For Cinderella in rags, I built a “wall of hair” in front of her kerchief.
But for this look, I really wanted to style those bangs. So I turned, once again, to my trusty hair rats. After all, this is what they were designed for. I have long hair, with no bangs. So I parted a triangular section going forward from the crown of my head.
Then I rolled it around the rat, using hair pins to fasten the ends of the rat into my hair.
The finished bangs look like so.
Cinderella wears her hair down. I’d done that for the Walt Disney World Marathon and it was hot. So this time I tried a hair net to give it that “down” look, but actually hold it together. It worked just so-so. By the end of the race, all the hair in the net was a giant knot.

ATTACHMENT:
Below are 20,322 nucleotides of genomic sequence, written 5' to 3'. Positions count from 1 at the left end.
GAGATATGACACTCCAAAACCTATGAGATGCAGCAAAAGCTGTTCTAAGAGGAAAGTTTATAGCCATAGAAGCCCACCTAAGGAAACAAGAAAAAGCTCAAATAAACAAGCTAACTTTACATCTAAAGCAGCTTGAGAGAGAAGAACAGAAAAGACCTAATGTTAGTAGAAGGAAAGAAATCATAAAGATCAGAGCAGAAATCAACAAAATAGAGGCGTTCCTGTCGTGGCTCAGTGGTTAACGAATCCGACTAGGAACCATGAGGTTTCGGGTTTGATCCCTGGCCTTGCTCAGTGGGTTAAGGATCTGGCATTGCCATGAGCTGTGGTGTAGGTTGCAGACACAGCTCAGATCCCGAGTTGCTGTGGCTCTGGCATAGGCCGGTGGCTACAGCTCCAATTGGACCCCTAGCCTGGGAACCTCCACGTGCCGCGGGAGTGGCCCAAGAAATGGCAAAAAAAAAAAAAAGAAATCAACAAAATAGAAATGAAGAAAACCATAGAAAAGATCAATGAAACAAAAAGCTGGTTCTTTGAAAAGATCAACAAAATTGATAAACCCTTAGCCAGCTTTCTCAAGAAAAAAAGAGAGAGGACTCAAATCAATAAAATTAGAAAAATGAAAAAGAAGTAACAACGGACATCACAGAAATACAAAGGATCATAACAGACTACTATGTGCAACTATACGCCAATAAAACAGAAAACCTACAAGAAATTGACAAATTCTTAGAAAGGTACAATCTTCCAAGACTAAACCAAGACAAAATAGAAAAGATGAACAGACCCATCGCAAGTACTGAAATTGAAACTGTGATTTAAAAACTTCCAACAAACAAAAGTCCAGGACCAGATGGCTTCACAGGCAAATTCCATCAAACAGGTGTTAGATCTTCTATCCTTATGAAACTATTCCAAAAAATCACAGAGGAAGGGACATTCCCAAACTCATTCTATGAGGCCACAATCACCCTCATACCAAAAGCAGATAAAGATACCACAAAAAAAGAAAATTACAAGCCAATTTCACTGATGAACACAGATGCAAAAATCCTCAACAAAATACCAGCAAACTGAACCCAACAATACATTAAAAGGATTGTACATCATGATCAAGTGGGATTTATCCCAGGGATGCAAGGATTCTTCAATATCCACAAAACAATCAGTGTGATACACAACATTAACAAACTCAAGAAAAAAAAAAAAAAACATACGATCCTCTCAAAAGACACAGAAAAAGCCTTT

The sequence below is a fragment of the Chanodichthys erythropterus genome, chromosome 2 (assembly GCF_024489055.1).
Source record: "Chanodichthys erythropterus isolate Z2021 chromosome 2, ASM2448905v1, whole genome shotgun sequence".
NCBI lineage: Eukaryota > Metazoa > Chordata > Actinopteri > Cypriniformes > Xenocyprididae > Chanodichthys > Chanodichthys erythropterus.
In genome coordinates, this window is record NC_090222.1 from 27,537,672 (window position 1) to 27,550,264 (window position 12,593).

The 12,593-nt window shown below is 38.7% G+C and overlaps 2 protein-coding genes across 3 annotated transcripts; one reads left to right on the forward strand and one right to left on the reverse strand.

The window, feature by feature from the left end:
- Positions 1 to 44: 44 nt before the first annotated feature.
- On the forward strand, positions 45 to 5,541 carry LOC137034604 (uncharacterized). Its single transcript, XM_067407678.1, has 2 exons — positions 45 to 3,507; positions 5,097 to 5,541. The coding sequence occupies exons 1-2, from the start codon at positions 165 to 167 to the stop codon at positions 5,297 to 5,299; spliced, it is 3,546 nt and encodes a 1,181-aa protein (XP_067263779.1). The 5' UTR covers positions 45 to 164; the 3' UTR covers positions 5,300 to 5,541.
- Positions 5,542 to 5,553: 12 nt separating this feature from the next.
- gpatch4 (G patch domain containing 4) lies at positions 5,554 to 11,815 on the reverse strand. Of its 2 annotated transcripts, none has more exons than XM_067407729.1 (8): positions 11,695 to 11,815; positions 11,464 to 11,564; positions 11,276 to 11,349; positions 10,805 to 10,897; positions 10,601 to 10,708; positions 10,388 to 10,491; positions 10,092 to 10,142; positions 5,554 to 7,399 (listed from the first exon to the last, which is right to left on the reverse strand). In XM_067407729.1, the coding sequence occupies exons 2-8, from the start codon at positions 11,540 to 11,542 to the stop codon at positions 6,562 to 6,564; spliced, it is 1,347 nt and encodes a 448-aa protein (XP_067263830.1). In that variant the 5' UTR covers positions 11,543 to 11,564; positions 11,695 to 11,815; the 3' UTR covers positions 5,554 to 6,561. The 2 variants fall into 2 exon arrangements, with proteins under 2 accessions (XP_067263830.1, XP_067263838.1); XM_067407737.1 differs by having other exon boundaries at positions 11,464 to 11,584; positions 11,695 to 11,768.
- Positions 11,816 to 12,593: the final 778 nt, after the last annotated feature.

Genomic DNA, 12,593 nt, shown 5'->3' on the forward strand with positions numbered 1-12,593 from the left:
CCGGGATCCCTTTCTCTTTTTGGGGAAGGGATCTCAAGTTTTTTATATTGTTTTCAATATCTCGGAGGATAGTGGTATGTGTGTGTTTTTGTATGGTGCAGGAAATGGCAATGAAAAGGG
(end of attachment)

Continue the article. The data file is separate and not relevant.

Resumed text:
3. Necklace: “These beads – they give it just the right touch. Don’t you think so, Drizella?” Cinderella’s stepmother was right. The blue beads are the key to the Cinderella pink dress. They’re what separate this from a Princess Aurora costume and what helped most people along the course identify it as Cinderella.
Rather than spend money on a pre-made necklace, I bought a pack of blue plastic beads at the trimming sotre for $3, then strung them onto a ribbon that I could simply tie around my neck.
4. Shoes: I finished the look with white bows on my sneakers. I got Sparkle Athletic Princess Crown Shwings at the expo, but I forgot to lace them into my shoes the night before and didn’t have time on race morning. So I stuck with the bows.
5. Shorts: So that I wasn’t flashing Walt Disney World, I put a pair of pink shorts under my skirt. My Oakley Burn shorts were the perfect shade.
And that’s it! The final look was pretty in pink and might be my best running costume yet.